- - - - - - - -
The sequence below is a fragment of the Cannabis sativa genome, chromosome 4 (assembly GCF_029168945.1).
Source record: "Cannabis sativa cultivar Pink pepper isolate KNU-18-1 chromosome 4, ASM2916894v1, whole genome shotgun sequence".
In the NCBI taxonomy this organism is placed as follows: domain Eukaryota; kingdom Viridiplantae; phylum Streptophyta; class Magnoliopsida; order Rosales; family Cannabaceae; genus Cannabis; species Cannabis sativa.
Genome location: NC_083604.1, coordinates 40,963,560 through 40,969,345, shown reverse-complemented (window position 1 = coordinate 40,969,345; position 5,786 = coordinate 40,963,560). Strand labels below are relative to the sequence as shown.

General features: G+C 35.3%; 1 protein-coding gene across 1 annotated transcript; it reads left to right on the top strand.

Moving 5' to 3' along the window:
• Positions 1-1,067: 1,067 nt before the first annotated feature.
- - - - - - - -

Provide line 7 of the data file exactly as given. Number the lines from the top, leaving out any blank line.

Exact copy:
• Positions 1-1,067: 1,067 nt before the first annotated feature.